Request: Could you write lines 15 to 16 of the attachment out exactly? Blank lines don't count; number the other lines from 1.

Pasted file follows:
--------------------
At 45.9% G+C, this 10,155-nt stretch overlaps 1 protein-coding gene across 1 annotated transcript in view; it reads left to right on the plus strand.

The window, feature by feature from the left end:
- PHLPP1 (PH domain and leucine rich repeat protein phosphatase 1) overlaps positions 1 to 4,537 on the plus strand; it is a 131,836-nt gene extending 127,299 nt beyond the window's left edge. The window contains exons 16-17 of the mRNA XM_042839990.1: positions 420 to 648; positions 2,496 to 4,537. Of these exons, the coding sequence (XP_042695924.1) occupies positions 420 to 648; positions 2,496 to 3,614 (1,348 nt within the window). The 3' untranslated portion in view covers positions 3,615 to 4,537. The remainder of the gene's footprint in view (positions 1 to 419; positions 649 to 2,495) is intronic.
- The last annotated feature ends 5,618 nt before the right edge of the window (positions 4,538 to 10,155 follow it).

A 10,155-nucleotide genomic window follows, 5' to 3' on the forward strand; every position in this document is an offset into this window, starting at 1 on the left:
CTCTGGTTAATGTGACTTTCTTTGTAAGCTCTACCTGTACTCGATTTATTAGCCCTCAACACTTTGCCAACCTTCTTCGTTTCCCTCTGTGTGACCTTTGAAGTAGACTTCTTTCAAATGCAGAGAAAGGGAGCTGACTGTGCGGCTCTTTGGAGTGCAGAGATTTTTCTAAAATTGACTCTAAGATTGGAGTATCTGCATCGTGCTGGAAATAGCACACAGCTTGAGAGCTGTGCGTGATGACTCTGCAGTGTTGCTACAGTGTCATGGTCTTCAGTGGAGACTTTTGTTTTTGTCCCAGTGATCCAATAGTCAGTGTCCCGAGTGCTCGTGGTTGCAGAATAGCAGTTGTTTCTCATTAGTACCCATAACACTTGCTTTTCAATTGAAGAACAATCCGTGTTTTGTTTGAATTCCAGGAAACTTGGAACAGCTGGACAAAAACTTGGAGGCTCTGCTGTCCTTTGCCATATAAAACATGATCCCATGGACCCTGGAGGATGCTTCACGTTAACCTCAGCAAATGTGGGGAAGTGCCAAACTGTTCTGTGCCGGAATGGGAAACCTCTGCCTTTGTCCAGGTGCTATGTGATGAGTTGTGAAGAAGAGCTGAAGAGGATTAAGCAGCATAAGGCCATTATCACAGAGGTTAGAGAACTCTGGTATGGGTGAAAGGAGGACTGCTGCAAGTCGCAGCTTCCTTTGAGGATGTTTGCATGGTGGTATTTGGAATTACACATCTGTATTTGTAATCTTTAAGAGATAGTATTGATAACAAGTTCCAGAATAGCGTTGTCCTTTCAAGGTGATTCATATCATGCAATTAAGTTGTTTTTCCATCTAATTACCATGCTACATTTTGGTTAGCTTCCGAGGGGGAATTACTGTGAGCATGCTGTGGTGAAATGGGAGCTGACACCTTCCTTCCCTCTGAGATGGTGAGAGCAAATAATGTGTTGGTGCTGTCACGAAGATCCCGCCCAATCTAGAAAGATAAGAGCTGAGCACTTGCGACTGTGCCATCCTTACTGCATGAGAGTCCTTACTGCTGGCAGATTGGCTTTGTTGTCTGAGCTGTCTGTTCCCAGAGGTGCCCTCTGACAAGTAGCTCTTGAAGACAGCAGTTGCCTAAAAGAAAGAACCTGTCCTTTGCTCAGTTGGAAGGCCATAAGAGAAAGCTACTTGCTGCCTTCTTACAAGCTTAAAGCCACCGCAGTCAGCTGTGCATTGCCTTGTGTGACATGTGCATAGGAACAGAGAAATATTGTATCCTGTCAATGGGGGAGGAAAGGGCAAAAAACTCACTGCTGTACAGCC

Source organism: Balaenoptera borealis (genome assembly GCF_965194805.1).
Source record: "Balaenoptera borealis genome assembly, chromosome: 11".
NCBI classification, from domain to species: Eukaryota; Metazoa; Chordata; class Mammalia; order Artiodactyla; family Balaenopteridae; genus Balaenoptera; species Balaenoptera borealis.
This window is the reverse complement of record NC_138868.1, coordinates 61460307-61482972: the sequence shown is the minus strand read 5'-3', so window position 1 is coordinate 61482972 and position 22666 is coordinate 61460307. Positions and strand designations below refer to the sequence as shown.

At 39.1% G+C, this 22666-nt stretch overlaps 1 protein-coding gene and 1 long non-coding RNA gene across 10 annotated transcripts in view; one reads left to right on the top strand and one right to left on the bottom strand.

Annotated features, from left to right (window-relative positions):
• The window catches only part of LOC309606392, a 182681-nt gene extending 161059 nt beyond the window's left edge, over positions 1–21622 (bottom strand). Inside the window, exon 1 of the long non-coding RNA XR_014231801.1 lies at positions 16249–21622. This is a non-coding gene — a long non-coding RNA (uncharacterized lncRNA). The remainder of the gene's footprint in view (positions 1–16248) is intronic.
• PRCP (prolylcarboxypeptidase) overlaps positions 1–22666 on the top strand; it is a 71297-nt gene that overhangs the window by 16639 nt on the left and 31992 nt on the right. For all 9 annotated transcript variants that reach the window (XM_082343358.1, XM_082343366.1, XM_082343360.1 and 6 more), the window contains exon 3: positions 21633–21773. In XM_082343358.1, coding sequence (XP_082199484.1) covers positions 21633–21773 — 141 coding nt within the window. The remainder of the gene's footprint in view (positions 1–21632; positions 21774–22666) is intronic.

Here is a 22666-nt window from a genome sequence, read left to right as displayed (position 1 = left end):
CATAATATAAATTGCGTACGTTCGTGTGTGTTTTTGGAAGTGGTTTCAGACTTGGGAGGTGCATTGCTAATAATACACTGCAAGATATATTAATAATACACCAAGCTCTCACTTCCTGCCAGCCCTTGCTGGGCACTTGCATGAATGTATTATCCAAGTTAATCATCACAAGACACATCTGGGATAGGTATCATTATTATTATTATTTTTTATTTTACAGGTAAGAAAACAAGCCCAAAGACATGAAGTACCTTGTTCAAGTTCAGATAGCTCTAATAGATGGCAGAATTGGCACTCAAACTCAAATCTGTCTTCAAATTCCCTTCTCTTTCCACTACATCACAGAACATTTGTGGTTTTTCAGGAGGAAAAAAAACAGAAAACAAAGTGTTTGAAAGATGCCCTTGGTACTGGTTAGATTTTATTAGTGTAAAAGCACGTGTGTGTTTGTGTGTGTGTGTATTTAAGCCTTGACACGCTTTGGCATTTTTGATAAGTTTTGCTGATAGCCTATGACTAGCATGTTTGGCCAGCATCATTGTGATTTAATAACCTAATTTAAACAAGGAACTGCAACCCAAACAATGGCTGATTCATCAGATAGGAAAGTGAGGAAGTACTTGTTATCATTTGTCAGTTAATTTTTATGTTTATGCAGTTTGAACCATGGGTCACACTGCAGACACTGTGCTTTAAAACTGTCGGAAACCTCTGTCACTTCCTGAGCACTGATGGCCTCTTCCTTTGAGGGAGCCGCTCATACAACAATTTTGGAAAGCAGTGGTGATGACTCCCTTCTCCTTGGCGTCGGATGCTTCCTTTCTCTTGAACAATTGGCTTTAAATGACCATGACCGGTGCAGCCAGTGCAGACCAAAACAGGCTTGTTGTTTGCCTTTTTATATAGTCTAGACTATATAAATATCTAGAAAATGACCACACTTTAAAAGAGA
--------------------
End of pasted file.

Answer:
Here is a 22666-nt window from a genome sequence, read left to right as displayed (position 1 = left end):
CATAATATAAATTGCGTACGTTCGTGTGTGTTTTTGGAAGTGGTTTCAGACTTGGGAGGTGCATTGCTAATAATACACTGCAAGATATATTAATAATACACCAAGCTCTCACTTCCTGCCAGCCCTTGCTGGGCACTTGCATGAATGTATTATCCAAGTTAATCATCACAAGACACATCTGGGATAGGTATCATTATTATTATTATTTTTTATTTTACAGGTAAGAAAACAAGCCCAAAGACATGAAGTACCTTGTTCAAGTTCAGATAGCTCTAATAGATGGCAGAATTGGCACTCAAACTCAAATCTGTCTTCAAATTCCCTTCTCTTTCCACTACATCACAGAACATTTGTGGTTTTTCAGGAGGAAAAAAAACAGAAAACAAAGTGTTTGAAAGATGCCCTTGGTACTGGTTAGATTTTATTAGTGTAAAAGCACGTGTGTGTTTGTGTGTGTGTGTATTTAAGCCTTGACACGCTTTGGCATTTTTGATAAGTTTTGCTGATAGCCTATGACTAGCATGTTTGGCCAGCATCATTGTGATTTAATAACCTAATTTAAACAAGGAACTGCAACCCAAACAATGGCTGATTCATCAGATAGGAAAGTGAGGAAGTACTTGTTATCATTTGTCAGTTAATTTTTATGTTTATGCAGTTTGAACCATGGGTCACACTGCAGACACTGTGCTTTAAAACTGTCGGAAACCTCTGTCACTTCCTGAGCACTGATGGCCTCTTCCTTTGAGGGAGCCGCTCATACAACAATTTTGGAAAGCAGTGGTGATGACTCCCTTCTCCTTGGCGTCGGATGCTTCCTTTCTCTTGAACAATTGGCTTTAAATGACCATGACCGGTGCAGCCAGTGCAGACCAAAACAGGCTTGTTGTTTGCCTTTTTATATAGTCTAGACTATATAAATATCTAGAAAATGACCACACTTTAAAAGAGA